My almost four-year-old daughter, Betsy, was playing with her two-inch tall plastic Disney princess dolls, when Cinderella’s head fell off and rolled under the couch. She looked and looked and couldn’t find it.
So she decided to have a funeral for Cinderella. She lined up all the other Disney princesses on the coffee table and sat them in her tiny toy chairs as if they were sitting in a church.
Betsy has both Playmobil people and Fisher Price Little People, and she’s given each of them names and in some cases even a back story, like Gary, a Fisher Price person whom she says owns a Home Depot and also works as a doctor at the hospital. And, as expected, the other toy people came to pay their respects, since Cinderella was beloved by so many.
And then, one by one, the Disney princesses got up and said something nice about Cinderella.
Snow White said she was kind to animals, even mice.
Sleeping Beauty said Cinderella was beautiful inside and out.
And Rapunzel said she loved everything made out of pumpkin — pumpkin pie, pumpkin bread.
When I came into the room and Lauren told me what they were playing, I was sorry I could not attend, because I love funerals. I get that from my mom, and now apparently Betsy gets it from me.
As a parent I was conflicted about this whole funeral game. Was it appropriate for her to be playing it? Growing up Catholic there was a lot of mystery and shame about death. As a kid, you instantly knew it was a taboo topic and something you didn’t joke about. I certainly would not have been allowed to have a pretend funeral.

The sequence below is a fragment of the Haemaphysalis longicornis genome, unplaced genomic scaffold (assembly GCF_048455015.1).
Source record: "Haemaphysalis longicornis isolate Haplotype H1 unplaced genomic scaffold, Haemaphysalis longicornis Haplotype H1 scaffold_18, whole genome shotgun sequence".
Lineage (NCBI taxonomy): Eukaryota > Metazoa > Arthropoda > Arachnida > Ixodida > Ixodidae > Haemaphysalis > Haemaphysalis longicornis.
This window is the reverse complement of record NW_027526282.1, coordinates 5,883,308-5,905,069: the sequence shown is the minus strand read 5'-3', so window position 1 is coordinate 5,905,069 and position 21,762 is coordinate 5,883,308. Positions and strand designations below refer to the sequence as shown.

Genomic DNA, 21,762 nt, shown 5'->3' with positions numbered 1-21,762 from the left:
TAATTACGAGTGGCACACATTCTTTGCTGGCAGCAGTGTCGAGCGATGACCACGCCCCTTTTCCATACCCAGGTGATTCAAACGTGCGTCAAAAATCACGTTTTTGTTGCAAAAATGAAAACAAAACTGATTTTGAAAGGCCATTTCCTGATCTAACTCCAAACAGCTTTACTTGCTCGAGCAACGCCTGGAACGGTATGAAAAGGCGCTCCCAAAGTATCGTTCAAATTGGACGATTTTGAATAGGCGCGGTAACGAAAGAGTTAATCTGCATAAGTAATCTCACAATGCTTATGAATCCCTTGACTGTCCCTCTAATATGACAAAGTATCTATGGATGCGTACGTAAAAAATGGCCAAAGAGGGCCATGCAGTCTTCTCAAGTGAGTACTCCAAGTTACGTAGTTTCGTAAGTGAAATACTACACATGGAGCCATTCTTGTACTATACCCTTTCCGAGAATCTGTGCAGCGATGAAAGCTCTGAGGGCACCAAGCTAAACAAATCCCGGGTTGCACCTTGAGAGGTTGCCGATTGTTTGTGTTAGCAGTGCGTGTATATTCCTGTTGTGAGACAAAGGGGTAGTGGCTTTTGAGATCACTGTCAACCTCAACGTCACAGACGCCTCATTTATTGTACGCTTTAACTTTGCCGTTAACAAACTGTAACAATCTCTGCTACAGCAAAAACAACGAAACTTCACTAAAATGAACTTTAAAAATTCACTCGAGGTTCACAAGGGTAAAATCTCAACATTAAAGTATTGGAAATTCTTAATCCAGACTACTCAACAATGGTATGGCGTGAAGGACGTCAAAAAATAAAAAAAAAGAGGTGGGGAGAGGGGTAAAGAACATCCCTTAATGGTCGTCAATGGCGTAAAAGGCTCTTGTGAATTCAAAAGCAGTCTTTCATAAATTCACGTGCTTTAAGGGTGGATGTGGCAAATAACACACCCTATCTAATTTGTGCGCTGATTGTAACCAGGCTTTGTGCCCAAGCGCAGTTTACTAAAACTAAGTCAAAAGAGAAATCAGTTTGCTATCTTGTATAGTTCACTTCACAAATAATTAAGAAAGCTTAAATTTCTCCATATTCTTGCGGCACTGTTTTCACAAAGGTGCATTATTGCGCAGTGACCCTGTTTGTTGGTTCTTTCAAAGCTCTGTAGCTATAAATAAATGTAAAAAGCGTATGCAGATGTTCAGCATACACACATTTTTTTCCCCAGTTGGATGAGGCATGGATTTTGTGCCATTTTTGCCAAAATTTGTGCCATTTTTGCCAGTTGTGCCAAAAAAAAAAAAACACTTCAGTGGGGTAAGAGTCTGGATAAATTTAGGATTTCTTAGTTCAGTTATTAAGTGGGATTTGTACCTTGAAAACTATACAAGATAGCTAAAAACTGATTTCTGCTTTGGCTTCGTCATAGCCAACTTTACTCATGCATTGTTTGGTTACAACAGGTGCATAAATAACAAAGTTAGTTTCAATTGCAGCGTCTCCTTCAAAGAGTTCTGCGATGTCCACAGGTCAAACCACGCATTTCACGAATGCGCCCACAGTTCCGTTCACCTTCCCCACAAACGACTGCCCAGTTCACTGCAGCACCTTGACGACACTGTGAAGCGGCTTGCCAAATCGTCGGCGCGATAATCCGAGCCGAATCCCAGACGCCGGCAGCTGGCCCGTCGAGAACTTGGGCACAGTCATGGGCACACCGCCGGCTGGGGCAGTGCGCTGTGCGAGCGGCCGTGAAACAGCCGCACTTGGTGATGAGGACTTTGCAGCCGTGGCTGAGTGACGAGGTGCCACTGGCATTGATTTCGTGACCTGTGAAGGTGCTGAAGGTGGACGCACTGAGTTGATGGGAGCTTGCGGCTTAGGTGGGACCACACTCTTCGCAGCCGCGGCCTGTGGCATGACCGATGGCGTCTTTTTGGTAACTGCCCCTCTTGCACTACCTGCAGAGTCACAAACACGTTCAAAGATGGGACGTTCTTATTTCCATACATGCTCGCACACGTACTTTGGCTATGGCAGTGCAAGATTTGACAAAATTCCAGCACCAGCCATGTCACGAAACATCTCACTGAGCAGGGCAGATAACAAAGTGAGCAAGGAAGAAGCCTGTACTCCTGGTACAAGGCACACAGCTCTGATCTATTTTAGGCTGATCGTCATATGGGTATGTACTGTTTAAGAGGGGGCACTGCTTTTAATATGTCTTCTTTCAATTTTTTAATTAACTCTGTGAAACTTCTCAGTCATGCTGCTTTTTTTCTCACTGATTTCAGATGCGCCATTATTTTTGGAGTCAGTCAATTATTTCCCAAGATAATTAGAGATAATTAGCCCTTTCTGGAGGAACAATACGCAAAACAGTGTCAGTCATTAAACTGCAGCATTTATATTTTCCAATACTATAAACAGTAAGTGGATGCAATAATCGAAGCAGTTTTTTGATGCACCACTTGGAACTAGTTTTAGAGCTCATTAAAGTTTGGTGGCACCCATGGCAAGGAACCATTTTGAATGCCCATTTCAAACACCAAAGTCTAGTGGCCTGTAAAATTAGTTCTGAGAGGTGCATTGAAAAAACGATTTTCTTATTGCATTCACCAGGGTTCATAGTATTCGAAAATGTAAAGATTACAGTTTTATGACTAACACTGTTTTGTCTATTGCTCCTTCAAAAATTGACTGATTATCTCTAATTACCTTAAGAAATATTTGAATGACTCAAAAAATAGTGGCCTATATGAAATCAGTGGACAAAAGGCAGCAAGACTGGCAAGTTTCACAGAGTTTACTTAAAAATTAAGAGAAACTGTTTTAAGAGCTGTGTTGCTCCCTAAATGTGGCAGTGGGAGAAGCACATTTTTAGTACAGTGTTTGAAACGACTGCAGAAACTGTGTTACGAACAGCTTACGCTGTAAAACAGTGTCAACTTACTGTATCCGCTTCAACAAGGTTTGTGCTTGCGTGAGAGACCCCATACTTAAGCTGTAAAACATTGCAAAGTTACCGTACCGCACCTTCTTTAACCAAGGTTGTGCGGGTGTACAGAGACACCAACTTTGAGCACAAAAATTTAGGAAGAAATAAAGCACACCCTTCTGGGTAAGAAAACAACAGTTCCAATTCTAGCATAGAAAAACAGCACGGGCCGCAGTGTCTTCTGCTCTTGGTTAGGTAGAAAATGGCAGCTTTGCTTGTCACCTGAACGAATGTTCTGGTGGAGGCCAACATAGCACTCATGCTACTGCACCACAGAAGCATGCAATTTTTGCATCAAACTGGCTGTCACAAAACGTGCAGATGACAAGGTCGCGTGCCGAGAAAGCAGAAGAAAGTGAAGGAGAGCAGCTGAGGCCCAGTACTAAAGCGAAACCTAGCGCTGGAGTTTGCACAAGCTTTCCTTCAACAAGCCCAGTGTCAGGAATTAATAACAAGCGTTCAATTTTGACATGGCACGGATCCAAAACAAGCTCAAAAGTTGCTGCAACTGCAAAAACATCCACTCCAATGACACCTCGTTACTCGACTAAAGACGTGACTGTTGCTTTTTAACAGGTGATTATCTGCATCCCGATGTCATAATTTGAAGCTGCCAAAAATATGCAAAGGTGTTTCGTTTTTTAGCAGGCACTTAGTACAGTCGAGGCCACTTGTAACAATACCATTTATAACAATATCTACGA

So on the one hand it’s healthy, I think. Since I’ve been spending so much time with Betsy because of Shelter-in-Place, I’ve seen how much joy and laughter an almost four-year-old brings to the party. I also see as a parent how selfish I have become because I don’t want her to ever grow up. I want to make time stop so she will always be in this constant state of wonder, where she can laugh for 30 minutes playing a silly, totally made up game by her dad, or get excited about little having an impromptu dance party to Kelly Clarkson.
There is also a sense of pride that I have that she is getting something I did not get, and that is the freedom to express herself and the encouragement by both of her parents to use her imagination.
But I am not going to lie. I am a bit worried she got her dark sensibility from me, which I have been trying to hide from you for years, even though you can see it a mile away.
We still have not found Cinderella’s head, and I am told by Betsy that if we do find it, Cinderella will come back to life. Which is good to know, and means we will all live happily ever after in the end.